The Lure of Perfection: Fashion and Ballet, 1780-1830

The Lure of Perfection: Fashion and Ballet, 1780-1830

The Lure of Perfection: Fashion and Ballet, 1780-1830

The Lure of Perfection: Fashion and Ballet, 1780-1830

Synopsis

For many years, I have wanted to create a narrative about stage costumes and street wear, including a discussion of the various social, artistic, and, political influences that shaped the design of clothing and costume and, specifically, how they affected French ballet in the late-eighteenth to mid-nineteenth centuries. I wondered why dancers wore skirts that were in some cases full and bouncy and at other times narrow and lithe, short, long, or heavy. Why were they asked to wear a low, décolleté bodice or a wig, or to apply thick globs of makeup? Of course, they wore tutus with layers of tulle that floated about their bodies, but why was the traditional tutu such a rigid and corseted structure? And what is our understanding of the evolution of dancing shoes that were often tortuous to wear, whether character shoes for peasant roles or toe shoes for the ballet?

Excerpt

The Baroque period began with the era of Louis XIV's reign (1661-1715) and extended beyond his death to the French Revolution in 1789. The period evoked images of great opulence, panoply, and sensuousness in which fashion and ballet followed a carefully coded vocabulary. The Baroque aesthetic had to change in order to yield to newer ways of conceiving women's clothing.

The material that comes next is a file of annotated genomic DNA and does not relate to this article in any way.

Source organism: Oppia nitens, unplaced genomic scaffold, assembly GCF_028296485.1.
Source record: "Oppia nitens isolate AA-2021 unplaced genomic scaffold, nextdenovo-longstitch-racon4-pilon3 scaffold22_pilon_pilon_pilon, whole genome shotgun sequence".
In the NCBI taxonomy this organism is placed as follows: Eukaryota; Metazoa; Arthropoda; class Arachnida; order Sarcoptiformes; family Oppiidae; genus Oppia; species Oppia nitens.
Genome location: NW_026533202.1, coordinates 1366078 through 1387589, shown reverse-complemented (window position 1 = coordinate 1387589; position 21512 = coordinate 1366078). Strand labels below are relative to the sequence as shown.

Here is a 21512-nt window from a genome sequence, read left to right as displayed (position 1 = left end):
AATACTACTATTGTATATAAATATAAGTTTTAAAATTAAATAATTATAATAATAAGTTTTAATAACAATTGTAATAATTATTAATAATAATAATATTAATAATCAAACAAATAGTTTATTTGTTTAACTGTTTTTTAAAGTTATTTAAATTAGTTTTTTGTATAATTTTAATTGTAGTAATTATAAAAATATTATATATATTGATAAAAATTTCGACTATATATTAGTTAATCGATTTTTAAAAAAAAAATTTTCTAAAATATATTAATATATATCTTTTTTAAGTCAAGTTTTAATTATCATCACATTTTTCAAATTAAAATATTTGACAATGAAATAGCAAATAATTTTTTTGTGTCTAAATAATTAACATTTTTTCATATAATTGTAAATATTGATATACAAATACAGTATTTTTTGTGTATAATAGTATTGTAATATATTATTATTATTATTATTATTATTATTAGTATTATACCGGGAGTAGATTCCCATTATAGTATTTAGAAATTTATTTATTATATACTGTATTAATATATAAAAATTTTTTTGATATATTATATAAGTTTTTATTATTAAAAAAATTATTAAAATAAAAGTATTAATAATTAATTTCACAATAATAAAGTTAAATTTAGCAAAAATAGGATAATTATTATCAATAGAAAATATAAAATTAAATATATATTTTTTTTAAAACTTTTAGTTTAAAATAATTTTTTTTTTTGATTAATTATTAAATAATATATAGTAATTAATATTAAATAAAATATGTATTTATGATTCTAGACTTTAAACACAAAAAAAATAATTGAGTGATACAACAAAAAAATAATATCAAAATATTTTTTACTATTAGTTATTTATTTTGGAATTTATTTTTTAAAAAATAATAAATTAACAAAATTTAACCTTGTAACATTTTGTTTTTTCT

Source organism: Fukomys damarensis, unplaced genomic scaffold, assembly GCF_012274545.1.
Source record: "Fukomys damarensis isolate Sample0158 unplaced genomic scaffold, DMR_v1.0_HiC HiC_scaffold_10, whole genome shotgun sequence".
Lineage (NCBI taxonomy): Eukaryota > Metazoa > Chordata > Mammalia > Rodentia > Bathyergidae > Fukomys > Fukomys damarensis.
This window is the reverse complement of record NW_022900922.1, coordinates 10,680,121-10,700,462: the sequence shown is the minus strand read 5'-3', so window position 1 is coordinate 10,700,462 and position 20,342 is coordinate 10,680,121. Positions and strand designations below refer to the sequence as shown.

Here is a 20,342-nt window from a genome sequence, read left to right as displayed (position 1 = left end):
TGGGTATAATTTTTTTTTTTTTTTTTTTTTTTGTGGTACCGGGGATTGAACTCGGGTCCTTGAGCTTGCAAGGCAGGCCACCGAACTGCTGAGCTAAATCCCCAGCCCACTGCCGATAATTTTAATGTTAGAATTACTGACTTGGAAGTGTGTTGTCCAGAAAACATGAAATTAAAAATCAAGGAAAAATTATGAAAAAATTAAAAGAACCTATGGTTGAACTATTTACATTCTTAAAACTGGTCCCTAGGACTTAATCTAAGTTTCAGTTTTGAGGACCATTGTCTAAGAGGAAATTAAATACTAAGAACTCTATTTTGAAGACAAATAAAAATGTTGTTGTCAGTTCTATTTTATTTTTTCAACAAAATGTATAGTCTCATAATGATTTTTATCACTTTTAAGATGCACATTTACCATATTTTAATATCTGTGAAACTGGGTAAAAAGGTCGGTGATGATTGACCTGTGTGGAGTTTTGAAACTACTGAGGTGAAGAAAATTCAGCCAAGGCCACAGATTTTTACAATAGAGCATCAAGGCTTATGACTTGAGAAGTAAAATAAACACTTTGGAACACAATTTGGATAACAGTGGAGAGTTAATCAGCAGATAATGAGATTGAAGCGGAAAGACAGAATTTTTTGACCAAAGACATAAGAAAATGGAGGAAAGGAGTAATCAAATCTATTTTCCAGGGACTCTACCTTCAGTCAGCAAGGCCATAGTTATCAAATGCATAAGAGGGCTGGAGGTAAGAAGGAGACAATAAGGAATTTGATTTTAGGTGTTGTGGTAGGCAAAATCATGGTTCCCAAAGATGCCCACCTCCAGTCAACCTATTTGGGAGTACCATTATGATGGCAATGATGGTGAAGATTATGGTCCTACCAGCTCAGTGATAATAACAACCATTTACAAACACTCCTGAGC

For more than four hundred years, the chief purpose of decorative clothing in Western Europe and colonial countries had been the differentiation and division of people according to birth and wealth, which the nobility between the fourteenth and the eighteenth centuries had secured by numerous sumptuary laws and edicts. Fashion rules the world, but who rules fashion? At every age there have been a few men and women who have stood out as the dictators in manners of fashion, and occasionally these were not the most outstanding leaders in other phases of life. Sumptuary laws, or codes that regulated how people dressed, created a fashion system assuring that only rulers, clergy, and court lieges could dress in certain kinds of clothing. It is important to realize that although the aristocracy represented a tiny portion of the population, this privileged group reigned supreme over taste and manners.

In the late eighteenth century, the aristocracy fancied itself at the center of the world, reviving the image of Louis XIV's Sun King, around whose glaring radiance everything revolved. The concept of the Sun King came from Louis XIV's early foray into ballet, when he danced the role of the sun in Le Ballet de la Nuit (1653). After all, from the king's bright light came

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